I’ll conclude my reading of Bart D. Ehrman’s Jesus Interrupted here. I think I can recommend this book, in spite of my reservations about it, because there’s still much in it that’s worth reading, especially if one is new to critical readings of the Bible.
Next, I will be reading another of the books set by the Ultimate Truth-Seeker challenge, which is William Lane Craig’s Reasonable Faith.
Earlier this week I wrote that I would be taking the Ultimate Truth Seeker Challenge made back in 2010 by Luke Muelhauser of commonsenseatheism. Now, I’m halfway through Bart D. Ehrman’s Jesus Interrupted. Ehrman is an agnostic and an author of several popular works about early Christianity and the New Testament. Jesus Interrupted is not a book that sets out to debunk Christianity. Rather, its aim is to present an accessible overview of the scholarly consensus in biblical studies about a number of issues, including Biblical authorship, the reliability of the books found in the Bible and the historical Jesus. Ehrman’s aim, as he explains in the first chapter, is to make known to the churchgoing public what is established and uncontroversial to Biblical scholars. He explains that there is a huge difference between what the public learns from their pastors (at least in the United States) and what academics know about the Bible. This point has particular resonance for me, because it parallels my experience with Christianity. Almost none of this basic information about the Bible was, to my recollection, discussed or explained in the hundreds of sermons I’ve heard or the numerous catechism classes I attended. (I was vaguely aware of the New Testament Apocrypha, which were referred to once and twice in a positive way.)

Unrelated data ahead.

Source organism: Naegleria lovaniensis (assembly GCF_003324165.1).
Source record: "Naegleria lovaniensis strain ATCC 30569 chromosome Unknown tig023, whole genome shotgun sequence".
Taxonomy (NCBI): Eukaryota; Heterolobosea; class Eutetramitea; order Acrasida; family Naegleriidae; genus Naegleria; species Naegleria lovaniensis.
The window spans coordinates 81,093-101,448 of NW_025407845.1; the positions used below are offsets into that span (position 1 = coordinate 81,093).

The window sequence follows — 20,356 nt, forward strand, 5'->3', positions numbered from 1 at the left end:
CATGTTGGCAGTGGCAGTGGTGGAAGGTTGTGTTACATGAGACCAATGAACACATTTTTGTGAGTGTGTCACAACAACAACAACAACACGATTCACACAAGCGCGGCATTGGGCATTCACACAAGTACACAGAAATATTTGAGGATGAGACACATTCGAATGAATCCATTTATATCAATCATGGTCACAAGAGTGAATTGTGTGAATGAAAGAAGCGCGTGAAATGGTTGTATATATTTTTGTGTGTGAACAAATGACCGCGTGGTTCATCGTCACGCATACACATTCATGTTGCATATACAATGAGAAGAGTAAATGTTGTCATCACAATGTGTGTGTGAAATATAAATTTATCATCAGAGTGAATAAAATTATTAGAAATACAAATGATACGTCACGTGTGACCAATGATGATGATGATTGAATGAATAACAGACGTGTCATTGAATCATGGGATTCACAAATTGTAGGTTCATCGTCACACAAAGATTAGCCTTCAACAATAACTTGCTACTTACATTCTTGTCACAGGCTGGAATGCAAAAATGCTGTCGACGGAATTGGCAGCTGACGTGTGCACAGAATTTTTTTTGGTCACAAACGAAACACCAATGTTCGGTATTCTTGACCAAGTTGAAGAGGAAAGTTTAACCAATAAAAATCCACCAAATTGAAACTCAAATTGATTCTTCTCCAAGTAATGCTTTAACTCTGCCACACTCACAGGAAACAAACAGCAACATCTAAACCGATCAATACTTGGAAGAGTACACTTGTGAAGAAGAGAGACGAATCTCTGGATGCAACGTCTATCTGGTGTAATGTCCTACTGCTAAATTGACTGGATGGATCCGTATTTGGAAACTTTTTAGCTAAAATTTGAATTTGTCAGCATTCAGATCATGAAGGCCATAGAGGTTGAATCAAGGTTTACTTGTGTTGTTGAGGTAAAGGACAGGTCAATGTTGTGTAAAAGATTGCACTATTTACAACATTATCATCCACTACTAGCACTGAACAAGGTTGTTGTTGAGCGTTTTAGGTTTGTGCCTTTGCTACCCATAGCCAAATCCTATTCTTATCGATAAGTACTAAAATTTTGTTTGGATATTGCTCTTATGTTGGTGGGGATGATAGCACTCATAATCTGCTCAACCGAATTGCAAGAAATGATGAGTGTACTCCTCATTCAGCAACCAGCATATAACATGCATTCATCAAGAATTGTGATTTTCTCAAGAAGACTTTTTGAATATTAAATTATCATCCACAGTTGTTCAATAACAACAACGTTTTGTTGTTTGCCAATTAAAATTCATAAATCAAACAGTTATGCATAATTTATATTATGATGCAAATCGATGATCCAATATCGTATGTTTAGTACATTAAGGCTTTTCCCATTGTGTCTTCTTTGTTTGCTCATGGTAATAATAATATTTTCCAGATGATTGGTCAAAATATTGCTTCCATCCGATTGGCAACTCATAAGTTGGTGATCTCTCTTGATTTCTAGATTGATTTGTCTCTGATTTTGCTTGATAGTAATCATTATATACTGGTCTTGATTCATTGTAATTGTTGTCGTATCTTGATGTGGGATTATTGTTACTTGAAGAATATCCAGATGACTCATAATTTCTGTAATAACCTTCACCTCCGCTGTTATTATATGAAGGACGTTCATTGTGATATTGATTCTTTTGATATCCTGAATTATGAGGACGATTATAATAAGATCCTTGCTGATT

Ehrman, in the first four chapters, makes three important points, which you can read as a quick summary of the rest of this post.
- We don’t know who wrote most of the books in the New Testament. The Gospels were probably not written by eyewitnesses, and there are books or letters whose authenticity is disputed in the New Testament canon.
- The authors of these books had different opinions about who Jesus was, and did not necessarily agree with each other about his teachings. They interpreted and presented them differently, leading to discrepancies between them.
- These books are not inerrant. There are mistakes, later additions by editors and contradictory claims.